Top-Selling Tesla Model Y Crossover Not Scheduled For Safety Testing By IIHS - Here's Why
Despite outselling entire brands (like Cadillac) and the entire crossover lines at many others, the Tesla Model Y has yet to be tested by the Insurance Institute For Highway Safety (IIHS). We communicated with the Institute and asked if the results were almost complete. After all, a vehicle like the hot Model Y crossover that is posting up monthly US delivery figures of over 10,000 units must be a priority compared to some of the low-volume models that the group has already completed testing on. To our surprise, we were informed by IIHS that the Tesla Model Y safety testing has not yet started, and in fact, it is not even scheduled.
Given Tesla's contentious dealings with, well everyone, but IIHS in particular, we looked a little more deeply into why a model that has such high delivery numbers is not on the IIHS safety testing schedule.
Related Story: Tesla Model S At Bottom of IIHS Test Results – Again
Who Is IIHS?
The Insurance Institute For Highway Safety (IIHS) conducts the most comprehensive safety testing of automobiles in the American market. The Top Safety Pick and Top Safety Pick Plus designations are highly coveted by automakers to help promote their products (like Tesla does here), and shoppers find the awards a reassuring way to know which models are the safest without having to pour through facts and figures. No other agency conducts the full array of crash tests, headlight effectiveness evaluation, active driver-assist system rankings, and other safety testing that IIHS does. The group does not accept free vehicles for its testing, but buys them on the open market just like a shopper would. That helps eliminate "ringers." The group also doesn't rely on funding from your tax dollars. Its funding comes from a group of large insurance companies.
Related Story: Model 3 Is Tesla’s First Vehicle to Earn Top Safety Pick Plus Award From IIHS
Why The Model Y Is Not On the IIHS Schedule
The IIHS schedule is normally determined by a few factors. Included is the vehicle's availability. After all, the agency cannot test what it cannot buy. That was one reason the Model 3 testing took so long. For complete testing, not one, but many vehicles are needed. In addition, IIHS offers up spots for testing to any automaker who wants to nominate a new or updated vehicle for inclusion on its schedule. As with the prior Tesla vehicles, Tesla opted not to nominate the Model Y (according to our contact at IIHS). Had Tesla opted to do so, the Model Y would likely have already been tested, or it would be on the schedule.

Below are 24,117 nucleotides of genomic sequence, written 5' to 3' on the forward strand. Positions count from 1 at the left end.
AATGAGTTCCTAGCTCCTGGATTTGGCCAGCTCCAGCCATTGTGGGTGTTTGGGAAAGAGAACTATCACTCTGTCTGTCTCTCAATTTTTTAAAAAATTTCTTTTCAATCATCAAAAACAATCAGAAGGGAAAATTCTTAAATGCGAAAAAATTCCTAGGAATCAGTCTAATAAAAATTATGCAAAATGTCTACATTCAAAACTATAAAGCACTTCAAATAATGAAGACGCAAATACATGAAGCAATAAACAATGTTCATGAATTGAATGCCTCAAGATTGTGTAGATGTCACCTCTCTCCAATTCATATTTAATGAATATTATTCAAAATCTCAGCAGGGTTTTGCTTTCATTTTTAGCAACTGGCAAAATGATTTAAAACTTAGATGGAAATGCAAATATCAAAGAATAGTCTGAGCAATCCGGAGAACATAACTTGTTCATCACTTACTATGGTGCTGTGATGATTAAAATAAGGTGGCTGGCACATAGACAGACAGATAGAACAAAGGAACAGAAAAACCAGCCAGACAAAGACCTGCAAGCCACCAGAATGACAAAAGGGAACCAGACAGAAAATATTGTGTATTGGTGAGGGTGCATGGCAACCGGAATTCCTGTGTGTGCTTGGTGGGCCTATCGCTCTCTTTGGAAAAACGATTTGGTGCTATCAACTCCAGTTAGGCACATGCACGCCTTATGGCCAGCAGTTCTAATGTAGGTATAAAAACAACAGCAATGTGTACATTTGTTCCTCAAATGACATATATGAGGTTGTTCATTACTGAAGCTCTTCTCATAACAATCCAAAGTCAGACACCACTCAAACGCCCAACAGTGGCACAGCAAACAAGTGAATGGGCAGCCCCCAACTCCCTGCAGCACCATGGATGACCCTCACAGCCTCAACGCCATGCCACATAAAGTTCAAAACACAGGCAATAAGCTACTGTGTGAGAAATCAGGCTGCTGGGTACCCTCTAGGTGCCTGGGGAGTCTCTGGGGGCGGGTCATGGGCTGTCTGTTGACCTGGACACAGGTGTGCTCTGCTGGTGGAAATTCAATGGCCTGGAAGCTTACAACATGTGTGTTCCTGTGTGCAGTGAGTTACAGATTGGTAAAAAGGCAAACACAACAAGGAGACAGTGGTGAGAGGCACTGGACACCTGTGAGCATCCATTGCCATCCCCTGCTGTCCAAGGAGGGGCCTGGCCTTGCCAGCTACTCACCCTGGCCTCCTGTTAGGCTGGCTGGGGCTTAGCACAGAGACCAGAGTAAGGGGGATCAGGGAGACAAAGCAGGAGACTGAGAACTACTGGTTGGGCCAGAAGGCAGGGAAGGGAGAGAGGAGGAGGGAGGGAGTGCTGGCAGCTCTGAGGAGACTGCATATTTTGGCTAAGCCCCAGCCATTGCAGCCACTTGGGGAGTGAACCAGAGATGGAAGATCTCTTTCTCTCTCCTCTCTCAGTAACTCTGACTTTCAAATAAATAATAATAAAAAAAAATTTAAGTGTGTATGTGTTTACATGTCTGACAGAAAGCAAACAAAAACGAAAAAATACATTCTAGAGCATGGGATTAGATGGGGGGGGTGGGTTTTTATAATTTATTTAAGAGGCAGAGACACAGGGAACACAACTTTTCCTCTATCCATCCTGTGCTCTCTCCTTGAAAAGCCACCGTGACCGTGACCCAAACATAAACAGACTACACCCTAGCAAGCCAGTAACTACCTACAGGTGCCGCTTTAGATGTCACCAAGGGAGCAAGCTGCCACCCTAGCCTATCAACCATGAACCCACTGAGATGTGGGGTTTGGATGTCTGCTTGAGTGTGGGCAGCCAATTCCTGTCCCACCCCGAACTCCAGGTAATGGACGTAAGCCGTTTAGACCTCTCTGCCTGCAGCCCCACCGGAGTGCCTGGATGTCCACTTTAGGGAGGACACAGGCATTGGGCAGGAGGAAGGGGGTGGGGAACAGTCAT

This year, two other factors mean that it will be a long time before Model Y shoppers can find out how well the crossover compares to other Top Safety Pick Plus models like the Audi e-Tron. First, COVID slowed down the work at the Institute a bit. Not entirely, but it has caused some delays in the plan the group had in place before March. Second, the Institute is hard at work updating its side-impact testing procedures.
The Tesla Model Y is now outselling low-volume peers like the Audi e-Tron (under 700 units in September) by almost 20 to one. Logic would dictate that the vehicles most likely to be owned and operated would be moved to the front of the line. However, to be in line, Tesla would have had to nominate its Model Y. Why would Tesla not do so? Is this another case of Tesla opting to ignore IIHS? Perhaps just like Tesla has abandoned the press seeking to help tell Tesla's success story, Tesla has also abandoned routine communication with the folks that conduct impartial testing to prove the safety of its vehicles.
Story Note: At the time of this story's publication, NHTSA had not yet tested the Model Y either. Leaving shoppers with no available safety data.
John Goreham is a life-long car nut and recovering engineer. John's focus areas are technology, safety, and green vehicles. In the 1990s, he was part of an academic team that built a solar-electric vehicle from scratch. His was the role of battery thermal control designer. For 20 years he applied his engineering and sales talents in the high tech world and automotive supply chain market. In 2008 he retired from that career to chase his dream of being an auto writer. In addition to Torque News, John's work has appeared in print in dozens of American newspapers and he provides reviews to many vehicle shopping sites. You can follow John on Twitter, and view his credentials at Linkedin
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